Usually, when I try to explain how I decide to frame a scene in the camera's viewfinder I have trouble describing exactly what it is I am trying to do –– what I am looking for. In the past I've simply said I pay attention to the edges of the frame until "the image resolves itself." True enough but not sure how helpful that is.
Well, I came across another description of the process and, though it may not add much to the discussion in terms of specifics, it struck me as a more elegant description of what occurs at the moment a photographer decides that's the shot. It's from John Szarkowski's introduction to the book: "William Eggleston's Guide:"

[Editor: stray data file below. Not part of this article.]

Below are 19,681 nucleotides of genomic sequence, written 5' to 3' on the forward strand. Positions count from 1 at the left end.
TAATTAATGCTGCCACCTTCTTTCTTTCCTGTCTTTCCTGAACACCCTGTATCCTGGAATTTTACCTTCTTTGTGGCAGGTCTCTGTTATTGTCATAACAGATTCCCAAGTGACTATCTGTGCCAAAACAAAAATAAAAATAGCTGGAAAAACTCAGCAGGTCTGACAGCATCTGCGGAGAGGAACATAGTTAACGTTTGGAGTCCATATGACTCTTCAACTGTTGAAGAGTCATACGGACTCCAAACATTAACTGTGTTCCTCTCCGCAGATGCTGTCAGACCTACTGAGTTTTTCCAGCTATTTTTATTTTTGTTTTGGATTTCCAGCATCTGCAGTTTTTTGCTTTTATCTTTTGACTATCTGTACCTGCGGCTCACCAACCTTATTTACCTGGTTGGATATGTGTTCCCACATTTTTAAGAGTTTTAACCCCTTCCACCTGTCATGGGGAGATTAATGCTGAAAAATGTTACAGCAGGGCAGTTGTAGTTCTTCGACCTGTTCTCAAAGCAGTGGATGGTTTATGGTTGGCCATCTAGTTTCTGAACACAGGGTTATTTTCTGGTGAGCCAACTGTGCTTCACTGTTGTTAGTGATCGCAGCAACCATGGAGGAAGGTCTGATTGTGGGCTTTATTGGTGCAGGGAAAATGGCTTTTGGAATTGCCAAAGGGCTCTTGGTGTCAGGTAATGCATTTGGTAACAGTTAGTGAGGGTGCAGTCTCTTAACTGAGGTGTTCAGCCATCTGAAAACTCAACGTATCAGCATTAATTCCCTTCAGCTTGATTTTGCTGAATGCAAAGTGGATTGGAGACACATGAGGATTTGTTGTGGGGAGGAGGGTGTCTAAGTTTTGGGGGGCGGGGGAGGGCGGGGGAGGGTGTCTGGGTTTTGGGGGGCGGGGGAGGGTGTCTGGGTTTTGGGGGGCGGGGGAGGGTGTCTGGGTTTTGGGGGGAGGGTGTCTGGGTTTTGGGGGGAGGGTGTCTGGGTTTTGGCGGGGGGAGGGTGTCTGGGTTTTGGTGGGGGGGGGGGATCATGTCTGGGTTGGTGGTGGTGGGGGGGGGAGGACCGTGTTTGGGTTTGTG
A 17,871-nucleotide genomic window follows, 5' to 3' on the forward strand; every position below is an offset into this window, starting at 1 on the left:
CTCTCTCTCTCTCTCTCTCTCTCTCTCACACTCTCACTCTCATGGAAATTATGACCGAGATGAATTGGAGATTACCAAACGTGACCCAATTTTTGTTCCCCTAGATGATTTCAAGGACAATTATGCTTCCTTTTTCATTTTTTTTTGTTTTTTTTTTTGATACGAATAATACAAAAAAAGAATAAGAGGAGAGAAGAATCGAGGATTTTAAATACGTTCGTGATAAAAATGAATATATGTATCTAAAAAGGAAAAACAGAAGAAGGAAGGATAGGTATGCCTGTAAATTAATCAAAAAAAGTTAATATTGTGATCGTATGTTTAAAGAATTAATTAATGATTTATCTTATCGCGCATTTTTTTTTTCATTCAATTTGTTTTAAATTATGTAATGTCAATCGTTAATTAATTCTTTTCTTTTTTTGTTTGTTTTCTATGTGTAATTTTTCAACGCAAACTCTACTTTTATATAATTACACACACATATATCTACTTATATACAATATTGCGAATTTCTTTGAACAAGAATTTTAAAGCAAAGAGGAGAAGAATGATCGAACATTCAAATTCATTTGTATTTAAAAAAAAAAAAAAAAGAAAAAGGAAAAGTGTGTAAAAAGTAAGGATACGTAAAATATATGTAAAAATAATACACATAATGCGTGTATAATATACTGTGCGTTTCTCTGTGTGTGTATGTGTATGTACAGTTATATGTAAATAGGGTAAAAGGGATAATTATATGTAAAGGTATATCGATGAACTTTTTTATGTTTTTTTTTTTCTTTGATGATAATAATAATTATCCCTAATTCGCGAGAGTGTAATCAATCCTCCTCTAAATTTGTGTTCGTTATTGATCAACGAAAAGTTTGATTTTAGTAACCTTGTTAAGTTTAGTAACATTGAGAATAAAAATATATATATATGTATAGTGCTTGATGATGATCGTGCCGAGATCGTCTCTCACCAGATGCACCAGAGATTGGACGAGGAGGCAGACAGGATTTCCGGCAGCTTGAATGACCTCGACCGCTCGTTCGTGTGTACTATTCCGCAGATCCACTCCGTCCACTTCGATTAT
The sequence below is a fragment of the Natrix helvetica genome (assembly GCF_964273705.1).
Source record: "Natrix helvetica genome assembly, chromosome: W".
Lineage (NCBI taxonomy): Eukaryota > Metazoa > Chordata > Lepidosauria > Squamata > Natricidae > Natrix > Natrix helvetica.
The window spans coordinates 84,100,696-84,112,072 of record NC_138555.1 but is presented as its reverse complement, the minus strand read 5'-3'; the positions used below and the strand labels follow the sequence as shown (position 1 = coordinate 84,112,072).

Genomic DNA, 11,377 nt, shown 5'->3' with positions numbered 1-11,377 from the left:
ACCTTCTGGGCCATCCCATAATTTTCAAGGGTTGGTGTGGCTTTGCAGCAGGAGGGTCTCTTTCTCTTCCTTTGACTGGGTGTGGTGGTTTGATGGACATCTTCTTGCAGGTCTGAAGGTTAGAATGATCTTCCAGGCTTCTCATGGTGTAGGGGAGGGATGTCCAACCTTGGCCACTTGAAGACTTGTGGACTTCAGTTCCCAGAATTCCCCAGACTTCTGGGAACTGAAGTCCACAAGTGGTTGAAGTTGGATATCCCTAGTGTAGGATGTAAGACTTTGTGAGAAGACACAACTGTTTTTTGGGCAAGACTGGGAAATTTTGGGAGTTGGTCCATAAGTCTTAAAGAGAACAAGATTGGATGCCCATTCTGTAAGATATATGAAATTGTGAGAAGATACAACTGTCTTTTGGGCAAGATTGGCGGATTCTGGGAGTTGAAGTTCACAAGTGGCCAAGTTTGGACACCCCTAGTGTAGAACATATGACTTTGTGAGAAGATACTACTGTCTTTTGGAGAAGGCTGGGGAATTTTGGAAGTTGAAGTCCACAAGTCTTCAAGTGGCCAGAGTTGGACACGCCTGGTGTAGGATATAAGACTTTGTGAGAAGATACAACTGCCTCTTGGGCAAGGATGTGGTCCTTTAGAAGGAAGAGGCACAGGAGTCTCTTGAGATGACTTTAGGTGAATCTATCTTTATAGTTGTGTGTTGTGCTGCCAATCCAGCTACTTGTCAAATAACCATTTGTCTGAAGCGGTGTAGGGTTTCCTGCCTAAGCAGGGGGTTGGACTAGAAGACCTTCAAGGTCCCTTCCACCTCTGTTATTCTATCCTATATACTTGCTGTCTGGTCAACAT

"... a photographer wants form, an unarguable right relationship of shapes, a visual stability in which all components are equally important. The photographer hopes, in brief, to discover a tension so exact that it is peace."